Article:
Avoiding the "AI Skill Threat" Through Strategic Upskilling
May 06, 2024

Cat Hicks
Pluralsight

Artificial intelligence (AI) is accelerating innovation in software development, enabling organizations to transform the quality of their platforms and products. However, amid this transformation, one important group is being left behind: software developers.

The failure to keep pace with AI-assisted workflows, the "AI Skill Threat," has created fear among developers that their skills will become obsolete as they adapt to AI-assisted coding.

To overcome this uncertainty, developers need strategic upskilling to ensure they remain a valuable asset to their teams and organizations. As AI continues to redefine how business is done, upskilling will play a critical role in mitigating the AI Skill Threat. By taking a more active role in developing the skills of its workforce, organizations will ensure they are future-focused and remain competitive.

Transforming into a New Era of Software Development

Software developers identify strongly with their profession and the core skills associated with it. The skill sets associated with technical work are often strongly entangled with developers' professional identities: a developer's sense of the holistic attributes, skills, knowledge, practices, and beliefs that define them as a part of the professional community.

For some developers, the introduction of AI-assisted coding tools may threaten to reshape professional identity. This identity reshaping may be catalyzed by these tools' functional capabilities — e.g., the capacity for a tool to "write code" — but it may be equally important to consider how developers are grappling with others' changing expectations for their roles. Where expectations and real functionality clash, anxiety may be heightened for developers who fear that failing to match unreasonable expectations of efficiency and production will have real career consequences.

Despite the upheaval of changing technical work, developers' lifelong learning and collaboration skills remain central to building software. There is hope in these strengths and values already embedded into software work that organizations should leverage.

With this deeper understanding of developers' aspirations, fears, and professional identities, we can make evidence-based, human-centered decisions that help developers thrive in this new world of AI-assisted coding.

Invest in a Culture of Learning and Belonging

The Developer Success Lab at Pluralsight surveyed over 3,000 software engineers and developers across multiple industries engaged in the transition to generative AI-assisted workflows. From this work, we found that engineers on teams that consistently ask developers to "prove" their technical competence, and believe "innate brilliance" is necessary for software work, are more likely to report they are impacted by the AI Skill Threat.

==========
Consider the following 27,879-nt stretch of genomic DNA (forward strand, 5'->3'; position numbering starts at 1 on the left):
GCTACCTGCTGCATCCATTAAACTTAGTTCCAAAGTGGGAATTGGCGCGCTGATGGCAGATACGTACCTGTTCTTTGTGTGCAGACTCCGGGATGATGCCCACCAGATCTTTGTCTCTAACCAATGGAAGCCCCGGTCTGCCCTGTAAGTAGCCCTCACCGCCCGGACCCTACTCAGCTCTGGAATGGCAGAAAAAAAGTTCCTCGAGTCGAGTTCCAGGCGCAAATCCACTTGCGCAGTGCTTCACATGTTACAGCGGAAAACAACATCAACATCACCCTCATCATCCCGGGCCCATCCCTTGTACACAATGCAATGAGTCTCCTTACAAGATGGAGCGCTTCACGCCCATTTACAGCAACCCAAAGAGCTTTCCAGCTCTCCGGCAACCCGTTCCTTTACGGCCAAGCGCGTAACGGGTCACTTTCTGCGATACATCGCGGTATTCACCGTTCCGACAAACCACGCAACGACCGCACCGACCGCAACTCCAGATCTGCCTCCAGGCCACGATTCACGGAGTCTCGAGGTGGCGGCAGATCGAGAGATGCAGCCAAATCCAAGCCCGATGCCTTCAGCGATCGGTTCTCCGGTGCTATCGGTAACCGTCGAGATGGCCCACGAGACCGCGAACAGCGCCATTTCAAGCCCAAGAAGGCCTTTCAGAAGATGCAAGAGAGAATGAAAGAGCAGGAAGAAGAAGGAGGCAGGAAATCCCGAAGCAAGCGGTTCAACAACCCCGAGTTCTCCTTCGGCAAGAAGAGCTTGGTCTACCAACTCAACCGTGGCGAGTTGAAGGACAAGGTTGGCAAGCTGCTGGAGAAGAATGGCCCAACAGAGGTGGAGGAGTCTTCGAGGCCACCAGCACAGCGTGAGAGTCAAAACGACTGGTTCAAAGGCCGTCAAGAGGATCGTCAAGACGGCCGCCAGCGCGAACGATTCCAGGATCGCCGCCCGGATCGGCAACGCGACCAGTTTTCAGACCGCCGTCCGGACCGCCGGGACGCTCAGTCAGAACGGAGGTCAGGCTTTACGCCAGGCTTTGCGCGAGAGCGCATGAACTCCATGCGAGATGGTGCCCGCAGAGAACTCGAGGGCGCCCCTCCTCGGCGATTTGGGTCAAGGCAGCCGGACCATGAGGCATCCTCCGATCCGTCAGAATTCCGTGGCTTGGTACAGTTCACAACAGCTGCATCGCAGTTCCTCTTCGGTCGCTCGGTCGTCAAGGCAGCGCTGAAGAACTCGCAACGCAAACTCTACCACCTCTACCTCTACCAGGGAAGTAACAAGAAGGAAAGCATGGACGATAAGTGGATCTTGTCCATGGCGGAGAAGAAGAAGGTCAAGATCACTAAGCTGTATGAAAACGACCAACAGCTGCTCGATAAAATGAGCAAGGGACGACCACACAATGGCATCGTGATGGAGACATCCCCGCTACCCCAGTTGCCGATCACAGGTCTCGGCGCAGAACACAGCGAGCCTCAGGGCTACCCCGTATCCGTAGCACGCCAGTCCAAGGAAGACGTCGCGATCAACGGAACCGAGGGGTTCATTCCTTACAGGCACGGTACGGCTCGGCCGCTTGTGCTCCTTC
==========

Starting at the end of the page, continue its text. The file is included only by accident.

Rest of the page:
However, developers on teams that instead cultivate a collaborative culture of learning and belonging report lower impact of the AI Skill Threat, along with higher individual productivity and team effectiveness. By investing in learning culture and belonging in their engineering organizations, businesses can strengthen the resilience of developers and ensure greater success as teams transition to AI-assisted software development.

Organizations also need to address systematic group differences in developers' experiences with AI-assisted coding and shifting expectations for their roles. The AI Skill Threat is higher for racially minoritized developers, who were also more likely to give low ratings to the overall quality of AI-assisted code. Both female developers and LGBTQ+ developers were significantly less likely to report plans to upskill for new AI-assisted workflows and were more likely to report being left out of team adoption of AI.

These differences point to the critical need for organizations to ensure that AI-assisted coding adoption is equitable and accessible to everyone in their workforce. Key insights from developers with valuable perspectives on the risks of AI-assisted coding must be considered.

Safe Spaces and a Sense of Belonging

At the same time that upskilling initiatives are underway, it's important to give developers resources to augment the learning process and increase their sense of belonging within the organization's engineering rituals. These tools include facilitation guides and assessments that teams can use to measure the AI Skill Threat and track their upskilling progress in AI-assisted coding adoption.

Organizations need to provide safe spaces for developers to share their fears and concerns about AI-assisted coding with leaders and teammates. By investing in a learning culture and giving software teams clear room to experiment to define best practices in a collaborative and human-centered way, organizations can upskill their workforce and successfully address the AI Skill Threat head-on.

Cat Hicks is VP of Research Insights at Pluralsight
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